In Marin v. Infinity Auto Insurance Company, the Third District Court of Appeal considered whether the trial court’s order enforcing a settlement was in error. The Court held that the trial court was correct in enforcing a settlement because the insurer’s act of placing a lienholder on the settlement check as a payee was not a counteroffer.
The Plaintiff’s attorney made a demand for the $10,000 bodily injury liability limit to settle Marin’s claim against infinity’s policyholder. Because Jackson Memorial Hospital had a lien for medical expenses it provided to Marin, Infinity placed in on the settlement check as a co-payee. It also sent a letter to Plaintiff’s attorney explaining that Infinity would reissue the check of the lien was resolved. Marin’s attorney rejected the tender of the policy limits claiming that there was no settlement, and Infinity filed a motion to enforce settlement.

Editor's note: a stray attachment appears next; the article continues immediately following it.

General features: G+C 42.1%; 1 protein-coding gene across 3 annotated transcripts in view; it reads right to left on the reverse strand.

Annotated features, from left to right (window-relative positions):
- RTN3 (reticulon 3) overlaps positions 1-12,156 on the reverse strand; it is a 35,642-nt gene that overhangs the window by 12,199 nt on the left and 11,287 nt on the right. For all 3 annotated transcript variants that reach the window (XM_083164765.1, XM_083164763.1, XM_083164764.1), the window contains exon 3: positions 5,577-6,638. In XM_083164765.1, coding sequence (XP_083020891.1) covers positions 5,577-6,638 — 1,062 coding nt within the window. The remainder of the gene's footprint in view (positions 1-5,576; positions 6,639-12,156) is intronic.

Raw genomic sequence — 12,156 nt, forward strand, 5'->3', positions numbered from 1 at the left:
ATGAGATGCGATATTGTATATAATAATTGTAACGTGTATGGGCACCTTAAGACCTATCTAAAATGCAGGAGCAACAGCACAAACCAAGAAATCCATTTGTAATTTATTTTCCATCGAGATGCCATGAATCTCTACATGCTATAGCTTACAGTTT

The Third District held that the inclusion of Jackson Memorial on the check was not an “objectionable and unusual term” because there was uncertainty as to whether the hospital possessed a lien, a lien which Infinity was required to protect under Florida law. The Court also stated that because the demand letter said nothing about who could be included on the settlement check, Infinity did not make a counteroffer and there was an enforceable settlement. By tendering the full policy limits, Infinity accepted the demand as stated in the offer made by Marin.
The court noted several times that Infinity offered to have the check reissued if the lien had been resolved, and this seemed to be an important factor in its decision.